Thursday, January 1, 2015

Thorns for Reading


Prince of Thorns
by Mark Lawrence

Prince Jorg Ancrath was born again when he was left for dead in a briar patch at the age of 9. His mother and young brother murdered in front of him by his uncle's men, he wanted revenge.  At age 13, he already leads his own murderous crew but he has other plans. He wants to be king.

Jorg heads home to his father's castle but old memories and new betrayals await him at every turn. 


*********************************************************

So after finishing this novel, I still feel a little conflicted and uneasy about it.  I enjoyed the book, mostly, but a lot about this first novel in the Broken Empire trilogy bothers me to no end.

The main character Jorg Ancrath is possibly the only main character that I have completely disliked upon reading a novel.  His hateful and vicious thoughts and his overall childish behavior is made so much worse when you find out that he is, in fact, a 14-year-old boy who leads a band of bandits and thieves.  I could not for the life of me understand his motivations for the longest time until that reveal towards the end, but I felt that it came a bit too late.  I was frustrated with his character too much to be okay with it.  The reveal also doesn't mean he changes much.

I am not new to dark and unfeeling characters.  I actually enjoy them.  Dexter Morgan from Jeff Lindsay's series is an example.  I think they're definitely rich and complex characters.  There is so much to do with them.  However, Jorg happens to be exceedingly annoying. I hate saying all this but I want to be honest.  The only good thing is that he does not offer excuses for the way he is.  If he did, I think I would have enjoyed this book a lot less.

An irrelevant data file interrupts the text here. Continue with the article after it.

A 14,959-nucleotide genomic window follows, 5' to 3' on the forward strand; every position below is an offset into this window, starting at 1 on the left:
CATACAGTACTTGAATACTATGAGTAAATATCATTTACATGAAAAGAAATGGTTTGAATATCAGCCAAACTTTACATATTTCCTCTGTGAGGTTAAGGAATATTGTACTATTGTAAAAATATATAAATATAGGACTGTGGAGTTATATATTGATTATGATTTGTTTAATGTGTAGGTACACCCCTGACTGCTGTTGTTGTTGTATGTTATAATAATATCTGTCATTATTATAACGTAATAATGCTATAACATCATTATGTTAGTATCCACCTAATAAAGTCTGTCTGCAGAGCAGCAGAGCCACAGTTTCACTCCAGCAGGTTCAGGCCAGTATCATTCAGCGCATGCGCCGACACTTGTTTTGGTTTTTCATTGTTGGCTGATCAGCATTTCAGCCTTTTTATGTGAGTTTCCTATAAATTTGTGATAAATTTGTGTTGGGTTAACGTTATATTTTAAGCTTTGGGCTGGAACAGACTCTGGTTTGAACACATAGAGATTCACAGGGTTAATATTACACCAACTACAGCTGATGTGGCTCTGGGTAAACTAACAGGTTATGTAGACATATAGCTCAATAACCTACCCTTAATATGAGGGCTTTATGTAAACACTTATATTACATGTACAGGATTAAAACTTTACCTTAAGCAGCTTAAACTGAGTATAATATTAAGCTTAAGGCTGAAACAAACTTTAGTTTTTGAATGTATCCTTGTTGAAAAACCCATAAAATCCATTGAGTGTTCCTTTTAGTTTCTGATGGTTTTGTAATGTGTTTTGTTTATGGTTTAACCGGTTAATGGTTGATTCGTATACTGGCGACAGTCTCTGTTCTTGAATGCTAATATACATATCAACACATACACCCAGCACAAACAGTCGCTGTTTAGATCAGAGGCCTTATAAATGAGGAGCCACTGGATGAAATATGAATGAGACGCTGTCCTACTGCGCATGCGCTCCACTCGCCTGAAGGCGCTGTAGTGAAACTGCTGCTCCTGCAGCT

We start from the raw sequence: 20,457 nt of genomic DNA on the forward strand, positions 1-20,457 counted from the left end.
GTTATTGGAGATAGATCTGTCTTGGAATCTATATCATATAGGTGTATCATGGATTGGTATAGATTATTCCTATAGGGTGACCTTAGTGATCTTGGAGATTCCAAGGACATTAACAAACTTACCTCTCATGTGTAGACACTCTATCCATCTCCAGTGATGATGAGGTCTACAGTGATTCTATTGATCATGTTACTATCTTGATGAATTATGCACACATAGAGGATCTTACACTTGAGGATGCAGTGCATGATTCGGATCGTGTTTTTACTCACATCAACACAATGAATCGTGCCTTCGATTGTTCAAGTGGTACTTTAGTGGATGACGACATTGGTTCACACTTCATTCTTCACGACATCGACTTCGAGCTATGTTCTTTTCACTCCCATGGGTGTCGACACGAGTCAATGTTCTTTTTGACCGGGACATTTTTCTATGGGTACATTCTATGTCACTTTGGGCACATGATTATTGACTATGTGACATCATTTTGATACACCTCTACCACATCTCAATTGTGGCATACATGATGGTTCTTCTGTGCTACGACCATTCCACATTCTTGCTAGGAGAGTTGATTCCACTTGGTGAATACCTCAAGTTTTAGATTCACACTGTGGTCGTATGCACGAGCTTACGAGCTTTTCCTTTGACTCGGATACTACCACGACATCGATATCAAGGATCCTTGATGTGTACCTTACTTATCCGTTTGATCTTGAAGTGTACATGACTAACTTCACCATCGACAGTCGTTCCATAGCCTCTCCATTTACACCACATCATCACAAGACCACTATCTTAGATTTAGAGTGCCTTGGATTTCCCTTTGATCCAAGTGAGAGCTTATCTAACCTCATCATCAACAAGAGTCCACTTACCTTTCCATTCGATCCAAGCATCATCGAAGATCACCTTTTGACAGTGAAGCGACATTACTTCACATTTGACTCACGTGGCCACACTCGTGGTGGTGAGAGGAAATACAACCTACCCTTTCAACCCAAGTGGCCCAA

But Prince of Thorns is not a bad novel.  The writing is very solid since what kept me reading was seeing how the next scene would unfold and the action during battle.  I found the battle with the necromancer to be really exciting and frightening because of Lawrence's ability to describe what was happening without making it seem like reading a list of actions.  I really loved the book's whole lore about the ghosts of the dead, the leucrota and the necromancers. The story is also quite interesting.  The political intrigue and the decisions made by characters are fun to watch.  Things happened that I didn't see coming, which was fun. Reading all of that was highly enjoyable.

I also wanted to take a moment to discuss that parts of this book made me uncomfortable.  Mostly, how women were presented and used.  Considering what happened to Jorg's mother and the revenge he believes he is due, how he could condone the same acts being done to other women mystifies me.  And really, Jorg's treatment of the women he meets in general is awful.  The first, he wants to murder because he likes her. The second, he uses as an object.  She isn't even a person.

If you think for a moment that I should not feel this way because it reflects what has happened in the real world or that this is just the way Lawrence's world is built then you should take a step back.  If it's reprehensible in a real society then it is reprehensible everywhere else.  I should not have to accept it.  Also, I think this brings up a larger issue.  If sexual violence and misogyny are used in fantasy and science fiction like they are common place and characters do not react then there is a problem.


I have chosen to check out the next book in the series, King of Thorns, since I am very interested in seeing what happens next in the story.

No comments:

Post a Comment